Wearside Echoes: Chalking up ghostly sightings

OLD SCENE: The Queen's Hotel can be seen in this old photograph of Sunderland, which is one of the many images stored in the Antiquarian archives.
OLD SCENE: The Queen's Hotel can be seen in this old photograph of Sunderland, which is one of the many images stored in the Antiquarian archives.
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A WEARSIDE ghost was a real class act in Victorian times.

“St Patrick’s RC School played host to thousands of East Enders over the decades and photos of it are often sought by visitors to Sunderland Antiquarian Society,” said map archivist Norman Kirtlan.

“But of all the classroom memories shared by ex-pupils, there is one episode in the school’s history that is well beyond the memory of any living Wearsider – and perhaps that is just as well!”

Indeed, according to details uncovered by Norman, the building bore more of a resemblance to a battlefield than a place of learning in 1891 – for this was the year of St Pat’s mysterious ghoulies.

“A pitched battle twixt East End bairns and the forces of evil was to ensue,” he said.

The day of September 11, 1891, dawned fine and extremely warm. Youngsters struggled to stay awake during lessons until, at last, the bell sounded and they spilled out into Coronation Street.

“It was a Friday and the last thing any of them wanted as they ran home for their tea was to see the dreaded halls of St Patrick’s before 9am the next Monday morning,” said Norman.

“But by 9pm that night, just as darkness was falling, a cry went up that there was ‘a ghost at St Pat’s’. Dozens of kids swarmed down Sussex and Coronation streets to gather around the school.

“If the idea of a restless spirit joining their lessons wasn’t enough to bring the entire juvenile population of Hendon and surrounding areas to join the throng, then nothing was!”

Without doubt, something uncanny was lurking behind the ground floor windows. Something quite eerie: Two tiny human forms that seemed almost luminous as they peered from behind the glass.

The smaller urchins were soon joined by larger ones and, while the little ‘uns remained respectfully silent, the teenagers obviously weren’t aware of the required etiquette in the presence of ghosts.

“What’s more, they had brought the latest in ghost-hunting paraphernalia with them!” said Norman, a retired police officer who now works as a forensic artist.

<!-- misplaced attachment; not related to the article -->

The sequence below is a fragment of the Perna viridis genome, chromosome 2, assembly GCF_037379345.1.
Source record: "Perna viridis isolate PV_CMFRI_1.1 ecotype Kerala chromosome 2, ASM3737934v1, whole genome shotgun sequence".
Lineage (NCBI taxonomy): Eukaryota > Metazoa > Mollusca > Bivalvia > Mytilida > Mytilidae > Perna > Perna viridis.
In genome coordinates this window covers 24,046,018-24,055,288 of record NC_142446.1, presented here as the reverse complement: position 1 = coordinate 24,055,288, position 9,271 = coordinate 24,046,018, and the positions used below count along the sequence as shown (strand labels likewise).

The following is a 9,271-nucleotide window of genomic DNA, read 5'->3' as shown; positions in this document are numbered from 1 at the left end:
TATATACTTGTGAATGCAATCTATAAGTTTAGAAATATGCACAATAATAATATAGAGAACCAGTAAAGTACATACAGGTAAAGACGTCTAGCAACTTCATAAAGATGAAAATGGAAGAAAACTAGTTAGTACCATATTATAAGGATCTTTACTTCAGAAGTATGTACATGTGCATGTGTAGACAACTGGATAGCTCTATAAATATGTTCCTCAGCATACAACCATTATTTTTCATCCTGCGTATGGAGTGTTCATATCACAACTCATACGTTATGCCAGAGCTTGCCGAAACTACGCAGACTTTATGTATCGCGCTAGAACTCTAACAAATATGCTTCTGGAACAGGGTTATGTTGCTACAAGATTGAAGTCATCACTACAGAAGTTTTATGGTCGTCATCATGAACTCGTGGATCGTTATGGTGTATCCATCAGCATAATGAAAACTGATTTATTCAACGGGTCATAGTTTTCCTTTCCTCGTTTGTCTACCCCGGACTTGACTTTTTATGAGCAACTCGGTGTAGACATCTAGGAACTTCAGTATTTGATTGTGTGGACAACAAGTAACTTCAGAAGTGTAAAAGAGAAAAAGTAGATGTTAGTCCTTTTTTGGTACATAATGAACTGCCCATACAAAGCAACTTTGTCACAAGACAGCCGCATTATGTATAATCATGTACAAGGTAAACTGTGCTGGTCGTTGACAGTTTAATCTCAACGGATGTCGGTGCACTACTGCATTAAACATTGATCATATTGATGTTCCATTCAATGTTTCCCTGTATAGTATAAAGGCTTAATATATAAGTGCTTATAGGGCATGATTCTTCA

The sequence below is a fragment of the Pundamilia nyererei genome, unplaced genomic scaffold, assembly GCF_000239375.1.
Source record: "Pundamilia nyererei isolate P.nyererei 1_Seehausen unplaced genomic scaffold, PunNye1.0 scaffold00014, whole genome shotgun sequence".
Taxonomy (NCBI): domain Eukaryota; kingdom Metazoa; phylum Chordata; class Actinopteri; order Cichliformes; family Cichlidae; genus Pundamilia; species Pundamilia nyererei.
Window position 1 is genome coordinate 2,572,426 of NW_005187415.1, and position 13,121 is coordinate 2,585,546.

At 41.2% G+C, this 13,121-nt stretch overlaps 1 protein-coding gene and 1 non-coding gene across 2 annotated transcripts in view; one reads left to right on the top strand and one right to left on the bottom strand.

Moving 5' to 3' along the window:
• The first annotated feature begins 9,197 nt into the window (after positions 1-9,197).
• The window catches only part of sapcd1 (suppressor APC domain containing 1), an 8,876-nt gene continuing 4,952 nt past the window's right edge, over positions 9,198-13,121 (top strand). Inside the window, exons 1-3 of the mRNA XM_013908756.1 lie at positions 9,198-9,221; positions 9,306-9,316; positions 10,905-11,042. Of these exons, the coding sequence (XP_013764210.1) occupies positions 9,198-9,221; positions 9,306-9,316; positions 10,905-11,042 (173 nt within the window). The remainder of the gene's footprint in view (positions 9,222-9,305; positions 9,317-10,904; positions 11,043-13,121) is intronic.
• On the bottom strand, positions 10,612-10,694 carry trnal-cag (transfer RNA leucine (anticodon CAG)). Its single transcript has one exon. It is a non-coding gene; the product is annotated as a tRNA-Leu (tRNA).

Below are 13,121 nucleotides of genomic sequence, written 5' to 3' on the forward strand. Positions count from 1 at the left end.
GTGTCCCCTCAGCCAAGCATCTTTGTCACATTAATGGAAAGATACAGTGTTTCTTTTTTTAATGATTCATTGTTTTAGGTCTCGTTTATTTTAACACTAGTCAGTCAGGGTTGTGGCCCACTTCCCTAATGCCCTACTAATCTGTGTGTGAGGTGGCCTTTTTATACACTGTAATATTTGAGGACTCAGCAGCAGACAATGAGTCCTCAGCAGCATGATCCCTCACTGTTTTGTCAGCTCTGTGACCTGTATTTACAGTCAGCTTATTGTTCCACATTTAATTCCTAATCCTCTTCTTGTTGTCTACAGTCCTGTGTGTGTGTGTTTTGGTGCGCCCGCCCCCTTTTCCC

“These days Derek Acorah and his crew would sport all manner of ectoplasm detectors, devices and electronic gadgetry but, back then, ghost-hunting implements consisted of half bricks.

“Those so armed pushed their way to the front of the crowd to get a better shot at their ghostly quarry. The sound of breaking glass brought a couple of bobbies running to the scene.”

Despite the best efforts of the officers, however, nothing would shift the angry mob of hundreds. Indeed, it was several hours before officials were able to investigate the cause of the near riot.

“Picking their way through the broken glass and debris that littered the school yard, the officers soon got to the bottom of the ghostly goings on,” said Norman, author of several history books.

“Two white statues had been placed a windowsill. Across the road, the gas lights in a butcher shop had been burning brightly, illuminating the school and bathing the statues in an ungodly glow.”

Newspaper reports revealed several windows were broken during the ghost hunt, although the extensive damage was simply added to the long list of other broken windows at St Pat’s.

“Once the windows had been replaced and the bricks and stones cleared from the yard, the holy statues were removed and confined thereafter to some shadowy corner of the school,” said Norman.

“There were to be no more riots at St Patrick’s School, but it is likely that fingers and backsides burned for a while after, as teaching staff exorcised a few demons of their own.”

In a strange twist, it was the Sunderland Echo which took the brunt of the blame for the juvenile riot.

“Having earlier reported on a ghostly apparition in a nearby factory, public imagination had been fired to such an extent that all it took was a brightly-lit butcher shop and a couple of plaster of Paris saints to send people into a frenzy of destruction,” said Norman.

“Well, we have to blame someone, don’t we?”

** Photos of any of Sunderland’s old schools are eagerly sought by the Antiquarian Society. Contact the Society at 6 Douro Terrace, or phone 07765 635128. Look out for more ghost stories soon.